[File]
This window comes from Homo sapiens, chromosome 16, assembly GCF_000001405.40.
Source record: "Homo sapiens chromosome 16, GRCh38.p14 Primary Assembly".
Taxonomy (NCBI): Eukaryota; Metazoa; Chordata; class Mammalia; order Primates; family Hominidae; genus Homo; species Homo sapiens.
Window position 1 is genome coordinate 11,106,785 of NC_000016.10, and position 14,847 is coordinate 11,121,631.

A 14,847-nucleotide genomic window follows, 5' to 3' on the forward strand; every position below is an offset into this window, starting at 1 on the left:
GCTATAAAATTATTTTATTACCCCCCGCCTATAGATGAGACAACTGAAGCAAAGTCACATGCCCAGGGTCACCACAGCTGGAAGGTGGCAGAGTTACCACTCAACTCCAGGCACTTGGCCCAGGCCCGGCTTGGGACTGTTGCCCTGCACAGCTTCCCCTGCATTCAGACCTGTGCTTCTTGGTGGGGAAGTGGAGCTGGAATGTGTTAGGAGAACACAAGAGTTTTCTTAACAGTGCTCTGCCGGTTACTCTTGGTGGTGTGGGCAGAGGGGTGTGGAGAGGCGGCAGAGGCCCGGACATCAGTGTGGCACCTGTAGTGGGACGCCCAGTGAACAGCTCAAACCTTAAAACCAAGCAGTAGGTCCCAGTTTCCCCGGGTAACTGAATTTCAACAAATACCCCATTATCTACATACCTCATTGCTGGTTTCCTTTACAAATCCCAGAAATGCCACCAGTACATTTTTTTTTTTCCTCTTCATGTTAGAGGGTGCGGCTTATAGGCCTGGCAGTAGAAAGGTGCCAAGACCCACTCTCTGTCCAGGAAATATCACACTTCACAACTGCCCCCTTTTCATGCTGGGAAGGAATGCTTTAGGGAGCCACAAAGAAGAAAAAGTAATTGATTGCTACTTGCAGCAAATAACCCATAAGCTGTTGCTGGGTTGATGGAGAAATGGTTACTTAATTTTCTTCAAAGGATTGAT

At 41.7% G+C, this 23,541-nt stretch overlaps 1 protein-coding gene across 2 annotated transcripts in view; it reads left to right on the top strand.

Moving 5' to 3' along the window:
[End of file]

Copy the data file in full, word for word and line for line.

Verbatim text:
This window comes from Homo sapiens, chromosome 16, assembly GCF_000001405.40.
Source record: "Homo sapiens chromosome 16, GRCh38.p14 Primary Assembly".
Taxonomy (NCBI): Eukaryota; Metazoa; Chordata; class Mammalia; order Primates; family Hominidae; genus Homo; species Homo sapiens.
Window position 1 is genome coordinate 11,106,785 of NC_000016.10, and position 14,847 is coordinate 11,121,631.

A 14,847-nucleotide genomic window follows, 5' to 3' on the forward strand; every position below is an offset into this window, starting at 1 on the left:
GCTATAAAATTATTTTATTACCCCCCGCCTATAGATGAGACAACTGAAGCAAAGTCACATGCCCAGGGTCACCACAGCTGGAAGGTGGCAGAGTTACCACTCAACTCCAGGCACTTGGCCCAGGCCCGGCTTGGGACTGTTGCCCTGCACAGCTTCCCCTGCATTCAGACCTGTGCTTCTTGGTGGGGAAGTGGAGCTGGAATGTGTTAGGAGAACACAAGAGTTTTCTTAACAGTGCTCTGCCGGTTACTCTTGGTGGTGTGGGCAGAGGGGTGTGGAGAGGCGGCAGAGGCCCGGACATCAGTGTGGCACCTGTAGTGGGACGCCCAGTGAACAGCTCAAACCTTAAAACCAAGCAGTAGGTCCCAGTTTCCCCGGGTAACTGAATTTCAACAAATACCCCATTATCTACATACCTCATTGCTGGTTTCCTTTACAAATCCCAGAAATGCCACCAGTACATTTTTTTTTTTCCTCTTCATGTTAGAGGGTGCGGCTTATAGGCCTGGCAGTAGAAAGGTGCCAAGACCCACTCTCTGTCCAGGAAATATCACACTTCACAACTGCCCCCTTTTCATGCTGGGAAGGAATGCTTTAGGGAGCCACAAAGAAGAAAAAGTAATTGATTGCTACTTGCAGCAAATAACCCATAAGCTGTTGCTGGGTTGATGGAGAAATGGTTACTTAATTTTCTTCAAAGGATTGAT

At 41.7% G+C, this 23,541-nt stretch overlaps 1 protein-coding gene across 2 annotated transcripts in view; it reads left to right on the top strand.

Moving 5' to 3' along the window: